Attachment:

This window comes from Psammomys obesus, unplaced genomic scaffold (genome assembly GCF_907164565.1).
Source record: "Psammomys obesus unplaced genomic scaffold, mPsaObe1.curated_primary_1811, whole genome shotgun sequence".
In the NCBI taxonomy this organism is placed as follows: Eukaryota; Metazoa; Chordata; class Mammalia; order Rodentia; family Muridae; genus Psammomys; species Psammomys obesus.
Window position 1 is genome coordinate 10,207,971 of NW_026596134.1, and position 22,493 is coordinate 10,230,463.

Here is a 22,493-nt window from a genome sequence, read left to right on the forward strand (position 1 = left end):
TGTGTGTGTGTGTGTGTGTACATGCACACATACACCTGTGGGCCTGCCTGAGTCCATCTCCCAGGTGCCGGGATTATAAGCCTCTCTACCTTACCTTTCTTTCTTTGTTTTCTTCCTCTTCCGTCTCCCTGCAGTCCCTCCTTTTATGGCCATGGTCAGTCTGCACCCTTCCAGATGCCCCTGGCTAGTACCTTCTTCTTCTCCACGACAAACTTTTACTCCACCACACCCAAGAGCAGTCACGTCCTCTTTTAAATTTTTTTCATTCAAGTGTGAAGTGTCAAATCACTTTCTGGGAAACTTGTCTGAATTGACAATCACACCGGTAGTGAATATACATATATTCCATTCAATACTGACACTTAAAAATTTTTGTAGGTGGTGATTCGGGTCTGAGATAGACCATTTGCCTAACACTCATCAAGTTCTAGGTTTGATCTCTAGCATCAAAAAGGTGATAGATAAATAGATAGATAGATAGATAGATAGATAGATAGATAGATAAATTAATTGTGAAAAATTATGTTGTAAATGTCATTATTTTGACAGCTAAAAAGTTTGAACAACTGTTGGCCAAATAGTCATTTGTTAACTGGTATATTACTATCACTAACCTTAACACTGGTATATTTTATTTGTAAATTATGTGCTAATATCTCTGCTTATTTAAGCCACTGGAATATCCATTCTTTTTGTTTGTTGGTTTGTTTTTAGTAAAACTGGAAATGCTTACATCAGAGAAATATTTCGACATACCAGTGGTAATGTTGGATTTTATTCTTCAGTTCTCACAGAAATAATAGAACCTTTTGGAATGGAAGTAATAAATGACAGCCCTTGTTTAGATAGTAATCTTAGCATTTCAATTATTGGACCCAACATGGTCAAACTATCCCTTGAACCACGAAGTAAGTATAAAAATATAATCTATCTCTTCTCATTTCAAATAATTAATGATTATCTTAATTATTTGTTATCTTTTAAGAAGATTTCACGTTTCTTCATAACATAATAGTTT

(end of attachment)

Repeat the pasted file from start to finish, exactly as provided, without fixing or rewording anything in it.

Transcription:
This window comes from Psammomys obesus, unplaced genomic scaffold (genome assembly GCF_907164565.1).
Source record: "Psammomys obesus unplaced genomic scaffold, mPsaObe1.curated_primary_1811, whole genome shotgun sequence".
In the NCBI taxonomy this organism is placed as follows: Eukaryota; Metazoa; Chordata; class Mammalia; order Rodentia; family Muridae; genus Psammomys; species Psammomys obesus.
Window position 1 is genome coordinate 10,207,971 of NW_026596134.1, and position 22,493 is coordinate 10,230,463.

Here is a 22,493-nt window from a genome sequence, read left to right on the forward strand (position 1 = left end):
TGTGTGTGTGTGTGTGTGTACATGCACACATACACCTGTGGGCCTGCCTGAGTCCATCTCCCAGGTGCCGGGATTATAAGCCTCTCTACCTTACCTTTCTTTCTTTGTTTTCTTCCTCTTCCGTCTCCCTGCAGTCCCTCCTTTTATGGCCATGGTCAGTCTGCACCCTTCCAGATGCCCCTGGCTAGTACCTTCTTCTTCTCCACGACAAACTTTTACTCCACCACACCCAAGAGCAGTCACGTCCTCTTTTAAATTTTTTTCATTCAAGTGTGAAGTGTCAAATCACTTTCTGGGAAACTTGTCTGAATTGACAATCACACCGGTAGTGAATATACATATATTCCATTCAATACTGACACTTAAAAATTTTTGTAGGTGGTGATTCGGGTCTGAGATAGACCATTTGCCTAACACTCATCAAGTTCTAGGTTTGATCTCTAGCATCAAAAAGGTGATAGATAAATAGATAGATAGATAGATAGATAGATAGATAGATAGATAAATTAATTGTGAAAAATTATGTTGTAAATGTCATTATTTTGACAGCTAAAAAGTTTGAACAACTGTTGGCCAAATAGTCATTTGTTAACTGGTATATTACTATCACTAACCTTAACACTGGTATATTTTATTTGTAAATTATGTGCTAATATCTCTGCTTATTTAAGCCACTGGAATATCCATTCTTTTTGTTTGTTGGTTTGTTTTTAGTAAAACTGGAAATGCTTACATCAGAGAAATATTTCGACATACCAGTGGTAATGTTGGATTTTATTCTTCAGTTCTCACAGAAATAATAGAACCTTTTGGAATGGAAGTAATAAATGACAGCCCTTGTTTAGATAGTAATCTTAGCATTTCAATTATTGGACCCAACATGGTCAAACTATCCCTTGAACCACGAAGTAAGTATAAAAATATAATCTATCTCTTCTCATTTCAAATAATTAATGATTATCTTAATTATTTGTTATCTTTTAAGAAGATTTCACGTTTCTTCATAACATAATAGTTT